Most people I have met who fear coming judgment as a result of this decision, however, do so not on the basis of any perceived special relationship between America and God but rather on the basis of a more general assumption about how God deals with all nations. They point to the tremendous blessings we have received, conclude that those are the result of America’s godliness and Christian heritage, and then assume that as we turn our back on that heritage that God will remove his hedge of protection from us.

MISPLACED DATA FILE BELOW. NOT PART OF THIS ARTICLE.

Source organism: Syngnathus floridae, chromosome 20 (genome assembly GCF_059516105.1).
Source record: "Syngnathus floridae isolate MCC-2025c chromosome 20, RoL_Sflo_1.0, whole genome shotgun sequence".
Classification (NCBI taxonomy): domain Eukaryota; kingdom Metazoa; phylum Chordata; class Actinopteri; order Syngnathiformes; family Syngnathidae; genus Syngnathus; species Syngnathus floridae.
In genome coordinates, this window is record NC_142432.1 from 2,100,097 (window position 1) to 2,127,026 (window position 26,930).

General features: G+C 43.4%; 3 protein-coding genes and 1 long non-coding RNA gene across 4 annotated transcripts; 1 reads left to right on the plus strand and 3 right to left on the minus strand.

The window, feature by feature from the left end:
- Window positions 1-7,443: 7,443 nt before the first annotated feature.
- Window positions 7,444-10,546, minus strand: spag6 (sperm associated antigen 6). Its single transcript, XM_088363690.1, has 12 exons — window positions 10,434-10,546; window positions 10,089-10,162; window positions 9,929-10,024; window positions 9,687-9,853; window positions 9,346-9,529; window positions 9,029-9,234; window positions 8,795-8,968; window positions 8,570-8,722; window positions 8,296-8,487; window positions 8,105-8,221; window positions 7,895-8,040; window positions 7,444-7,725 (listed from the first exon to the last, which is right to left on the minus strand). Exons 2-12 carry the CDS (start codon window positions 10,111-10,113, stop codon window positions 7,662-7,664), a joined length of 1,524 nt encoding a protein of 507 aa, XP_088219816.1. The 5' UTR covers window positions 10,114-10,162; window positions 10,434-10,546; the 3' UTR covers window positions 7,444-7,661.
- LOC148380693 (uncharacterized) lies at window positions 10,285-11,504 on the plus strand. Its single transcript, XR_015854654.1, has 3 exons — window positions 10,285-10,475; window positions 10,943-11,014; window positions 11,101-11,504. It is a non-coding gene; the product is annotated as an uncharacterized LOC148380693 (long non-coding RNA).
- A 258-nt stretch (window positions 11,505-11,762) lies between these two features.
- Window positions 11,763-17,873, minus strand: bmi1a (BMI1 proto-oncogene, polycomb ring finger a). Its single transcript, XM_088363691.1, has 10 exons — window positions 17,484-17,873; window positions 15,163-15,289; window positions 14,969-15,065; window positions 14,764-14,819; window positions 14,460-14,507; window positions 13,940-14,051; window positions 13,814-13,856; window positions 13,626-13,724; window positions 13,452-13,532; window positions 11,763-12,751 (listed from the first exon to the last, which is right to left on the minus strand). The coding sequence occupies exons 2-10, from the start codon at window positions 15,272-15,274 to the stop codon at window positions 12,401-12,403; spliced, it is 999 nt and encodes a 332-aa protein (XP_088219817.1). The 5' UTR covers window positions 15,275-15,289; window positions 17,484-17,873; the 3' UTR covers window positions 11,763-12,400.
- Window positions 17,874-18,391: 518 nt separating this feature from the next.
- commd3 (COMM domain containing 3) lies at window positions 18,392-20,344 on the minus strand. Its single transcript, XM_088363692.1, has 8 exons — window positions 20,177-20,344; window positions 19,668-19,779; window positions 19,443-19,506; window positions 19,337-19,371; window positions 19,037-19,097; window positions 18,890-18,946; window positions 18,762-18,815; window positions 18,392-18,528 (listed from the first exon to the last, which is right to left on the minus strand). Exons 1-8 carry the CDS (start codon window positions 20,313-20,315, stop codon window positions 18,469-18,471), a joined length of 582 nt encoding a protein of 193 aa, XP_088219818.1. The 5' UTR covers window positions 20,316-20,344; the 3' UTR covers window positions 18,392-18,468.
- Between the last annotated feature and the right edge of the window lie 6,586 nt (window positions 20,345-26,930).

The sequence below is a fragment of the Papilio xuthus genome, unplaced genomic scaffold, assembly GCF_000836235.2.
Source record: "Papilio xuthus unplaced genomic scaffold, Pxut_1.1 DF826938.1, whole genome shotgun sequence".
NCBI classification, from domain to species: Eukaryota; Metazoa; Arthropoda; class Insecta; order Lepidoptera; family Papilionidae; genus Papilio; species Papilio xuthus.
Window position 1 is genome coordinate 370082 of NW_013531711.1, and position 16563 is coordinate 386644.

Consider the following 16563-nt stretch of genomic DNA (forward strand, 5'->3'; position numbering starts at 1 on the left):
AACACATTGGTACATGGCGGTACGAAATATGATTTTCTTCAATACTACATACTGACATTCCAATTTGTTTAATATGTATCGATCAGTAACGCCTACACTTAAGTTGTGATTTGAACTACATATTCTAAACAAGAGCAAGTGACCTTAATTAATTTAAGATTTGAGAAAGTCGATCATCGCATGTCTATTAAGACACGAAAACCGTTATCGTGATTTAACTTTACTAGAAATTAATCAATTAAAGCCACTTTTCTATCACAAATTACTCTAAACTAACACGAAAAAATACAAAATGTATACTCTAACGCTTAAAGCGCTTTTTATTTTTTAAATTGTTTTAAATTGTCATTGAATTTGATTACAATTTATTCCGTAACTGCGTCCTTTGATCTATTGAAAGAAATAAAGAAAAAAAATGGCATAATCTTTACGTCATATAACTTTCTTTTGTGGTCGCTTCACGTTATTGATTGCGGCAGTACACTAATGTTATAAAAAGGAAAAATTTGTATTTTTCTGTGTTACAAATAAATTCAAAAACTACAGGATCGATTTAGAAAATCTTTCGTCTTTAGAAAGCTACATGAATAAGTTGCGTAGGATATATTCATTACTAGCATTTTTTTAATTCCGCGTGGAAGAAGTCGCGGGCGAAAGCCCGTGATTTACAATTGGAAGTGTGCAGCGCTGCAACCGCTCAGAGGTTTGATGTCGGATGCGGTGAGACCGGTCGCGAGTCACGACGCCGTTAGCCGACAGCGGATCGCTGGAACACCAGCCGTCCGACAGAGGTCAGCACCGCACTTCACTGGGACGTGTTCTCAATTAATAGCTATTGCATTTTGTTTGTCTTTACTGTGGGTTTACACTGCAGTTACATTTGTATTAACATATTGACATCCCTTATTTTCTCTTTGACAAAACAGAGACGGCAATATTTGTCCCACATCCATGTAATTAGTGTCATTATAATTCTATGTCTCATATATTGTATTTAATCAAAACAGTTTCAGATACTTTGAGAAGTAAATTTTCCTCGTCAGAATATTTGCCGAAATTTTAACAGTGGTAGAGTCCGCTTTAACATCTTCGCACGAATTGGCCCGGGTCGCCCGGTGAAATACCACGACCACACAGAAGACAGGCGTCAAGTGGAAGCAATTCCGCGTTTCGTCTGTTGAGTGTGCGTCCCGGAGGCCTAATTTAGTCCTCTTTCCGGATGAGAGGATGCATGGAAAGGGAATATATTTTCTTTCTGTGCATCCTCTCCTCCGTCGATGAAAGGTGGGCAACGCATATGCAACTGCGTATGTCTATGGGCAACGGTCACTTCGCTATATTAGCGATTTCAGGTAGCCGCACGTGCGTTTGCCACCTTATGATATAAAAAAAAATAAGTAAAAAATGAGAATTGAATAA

I do not disagree that judgment will come (more on that later) but I also think that the reasoning given above needs to be examined a bit more closely. If you think carefully about the argument above you will realize that what is being claimed is that God has blessed our country because of how “good” we were and that if we cease being “good” then punishment will follow. Does God give his blessings in response to the goodness of those who receive them? Most of the people who have made the kind of statement I included above would passionately disagree with that same logic if it was applied to individuals but they seem comfortable for some reason applying it to the nation as a whole. Are God’s blessings to nations somehow reciprocal while His blessings to individuals are wholly on the basis of grace? What level of goodness or godliness must a nation display to remain in a position to receive God’s blessings? How good does a country have to be to merit or earn God’s rewards?